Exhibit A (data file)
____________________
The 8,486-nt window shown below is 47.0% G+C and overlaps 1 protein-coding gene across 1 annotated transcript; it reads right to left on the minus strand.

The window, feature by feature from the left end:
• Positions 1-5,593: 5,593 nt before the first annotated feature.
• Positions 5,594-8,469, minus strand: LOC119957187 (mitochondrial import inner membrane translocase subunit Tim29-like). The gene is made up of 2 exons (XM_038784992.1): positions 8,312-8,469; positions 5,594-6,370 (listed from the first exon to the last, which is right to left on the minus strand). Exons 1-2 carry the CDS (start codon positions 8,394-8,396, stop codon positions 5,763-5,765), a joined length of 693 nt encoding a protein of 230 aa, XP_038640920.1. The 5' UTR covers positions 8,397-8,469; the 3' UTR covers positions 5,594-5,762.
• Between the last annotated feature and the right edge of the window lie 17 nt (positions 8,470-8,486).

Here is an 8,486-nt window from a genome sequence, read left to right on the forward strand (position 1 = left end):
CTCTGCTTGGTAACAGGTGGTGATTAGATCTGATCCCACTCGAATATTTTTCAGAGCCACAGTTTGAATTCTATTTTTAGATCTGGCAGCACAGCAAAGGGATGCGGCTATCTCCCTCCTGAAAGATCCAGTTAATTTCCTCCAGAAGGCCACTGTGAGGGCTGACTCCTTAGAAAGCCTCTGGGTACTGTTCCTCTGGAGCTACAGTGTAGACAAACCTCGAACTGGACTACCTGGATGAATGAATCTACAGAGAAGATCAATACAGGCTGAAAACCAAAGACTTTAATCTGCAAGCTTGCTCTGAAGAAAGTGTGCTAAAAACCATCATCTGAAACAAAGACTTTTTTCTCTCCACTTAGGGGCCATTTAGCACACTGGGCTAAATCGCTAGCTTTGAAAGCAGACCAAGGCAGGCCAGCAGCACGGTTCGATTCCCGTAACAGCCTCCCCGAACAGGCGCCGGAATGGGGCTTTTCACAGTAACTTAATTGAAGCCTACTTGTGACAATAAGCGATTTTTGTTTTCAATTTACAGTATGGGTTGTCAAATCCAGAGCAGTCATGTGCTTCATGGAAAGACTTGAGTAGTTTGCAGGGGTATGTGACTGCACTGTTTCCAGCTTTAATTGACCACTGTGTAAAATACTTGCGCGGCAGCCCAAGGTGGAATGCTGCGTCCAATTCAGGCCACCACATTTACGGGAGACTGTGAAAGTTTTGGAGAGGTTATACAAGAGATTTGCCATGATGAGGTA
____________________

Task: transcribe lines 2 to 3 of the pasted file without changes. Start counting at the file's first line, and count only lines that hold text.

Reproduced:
The window, feature by feature from the left end:
• Positions 1-5,593: 5,593 nt before the first annotated feature.